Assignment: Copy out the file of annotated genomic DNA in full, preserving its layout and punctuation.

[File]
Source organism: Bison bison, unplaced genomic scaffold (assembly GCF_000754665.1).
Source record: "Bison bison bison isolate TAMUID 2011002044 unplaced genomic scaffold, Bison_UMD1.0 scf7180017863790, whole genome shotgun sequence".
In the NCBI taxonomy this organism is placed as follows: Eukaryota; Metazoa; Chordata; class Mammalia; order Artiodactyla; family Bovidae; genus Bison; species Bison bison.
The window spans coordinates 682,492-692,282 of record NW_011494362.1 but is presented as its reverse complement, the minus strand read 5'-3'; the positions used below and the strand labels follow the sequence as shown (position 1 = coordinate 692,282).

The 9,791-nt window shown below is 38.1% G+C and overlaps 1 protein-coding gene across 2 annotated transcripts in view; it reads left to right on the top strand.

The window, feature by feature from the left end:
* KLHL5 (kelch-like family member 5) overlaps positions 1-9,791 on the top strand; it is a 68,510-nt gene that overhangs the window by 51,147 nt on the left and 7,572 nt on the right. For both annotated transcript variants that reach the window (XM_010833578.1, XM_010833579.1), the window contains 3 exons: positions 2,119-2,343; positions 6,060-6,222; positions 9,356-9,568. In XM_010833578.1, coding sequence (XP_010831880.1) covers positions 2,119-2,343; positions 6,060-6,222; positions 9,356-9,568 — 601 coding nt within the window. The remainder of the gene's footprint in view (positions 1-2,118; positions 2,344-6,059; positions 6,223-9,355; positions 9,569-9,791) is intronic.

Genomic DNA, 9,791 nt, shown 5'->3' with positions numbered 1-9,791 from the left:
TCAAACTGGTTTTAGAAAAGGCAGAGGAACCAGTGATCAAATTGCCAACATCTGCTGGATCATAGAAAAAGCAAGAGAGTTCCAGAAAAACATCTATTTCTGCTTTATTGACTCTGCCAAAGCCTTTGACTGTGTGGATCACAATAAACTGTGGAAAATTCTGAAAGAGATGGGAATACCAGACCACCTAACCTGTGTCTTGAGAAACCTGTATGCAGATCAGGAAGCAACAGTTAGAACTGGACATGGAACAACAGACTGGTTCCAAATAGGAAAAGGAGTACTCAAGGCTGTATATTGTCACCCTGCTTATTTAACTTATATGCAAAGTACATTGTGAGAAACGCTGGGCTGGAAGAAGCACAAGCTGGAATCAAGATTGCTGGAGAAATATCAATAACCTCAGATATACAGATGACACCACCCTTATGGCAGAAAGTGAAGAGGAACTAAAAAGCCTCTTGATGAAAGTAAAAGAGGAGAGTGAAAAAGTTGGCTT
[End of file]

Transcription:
Source organism: Bison bison, unplaced genomic scaffold (assembly GCF_000754665.1).
Source record: "Bison bison bison isolate TAMUID 2011002044 unplaced genomic scaffold, Bison_UMD1.0 scf7180017863790, whole genome shotgun sequence".
In the NCBI taxonomy this organism is placed as follows: Eukaryota; Metazoa; Chordata; class Mammalia; order Artiodactyla; family Bovidae; genus Bison; species Bison bison.
The window spans coordinates 682,492-692,282 of record NW_011494362.1 but is presented as its reverse complement, the minus strand read 5'-3'; the positions used below and the strand labels follow the sequence as shown (position 1 = coordinate 692,282).

The 9,791-nt window shown below is 38.1% G+C and overlaps 1 protein-coding gene across 2 annotated transcripts in view; it reads left to right on the top strand.

The window, feature by feature from the left end:
* KLHL5 (kelch-like family member 5) overlaps positions 1-9,791 on the top strand; it is a 68,510-nt gene that overhangs the window by 51,147 nt on the left and 7,572 nt on the right. For both annotated transcript variants that reach the window (XM_010833578.1, XM_010833579.1), the window contains 3 exons: positions 2,119-2,343; positions 6,060-6,222; positions 9,356-9,568. In XM_010833578.1, coding sequence (XP_010831880.1) covers positions 2,119-2,343; positions 6,060-6,222; positions 9,356-9,568 — 601 coding nt within the window. The remainder of the gene's footprint in view (positions 1-2,118; positions 2,344-6,059; positions 6,223-9,355; positions 9,569-9,791) is intronic.

Genomic DNA, 9,791 nt, shown 5'->3' with positions numbered 1-9,791 from the left:
TCAAACTGGTTTTAGAAAAGGCAGAGGAACCAGTGATCAAATTGCCAACATCTGCTGGATCATAGAAAAAGCAAGAGAGTTCCAGAAAAACATCTATTTCTGCTTTATTGACTCTGCCAAAGCCTTTGACTGTGTGGATCACAATAAACTGTGGAAAATTCTGAAAGAGATGGGAATACCAGACCACCTAACCTGTGTCTTGAGAAACCTGTATGCAGATCAGGAAGCAACAGTTAGAACTGGACATGGAACAACAGACTGGTTCCAAATAGGAAAAGGAGTACTCAAGGCTGTATATTGTCACCCTGCTTATTTAACTTATATGCAAAGTACATTGTGAGAAACGCTGGGCTGGAAGAAGCACAAGCTGGAATCAAGATTGCTGGAGAAATATCAATAACCTCAGATATACAGATGACACCACCCTTATGGCAGAAAGTGAAGAGGAACTAAAAAGCCTCTTGATGAAAGTAAAAGAGGAGAGTGAAAAAGTTGGCTT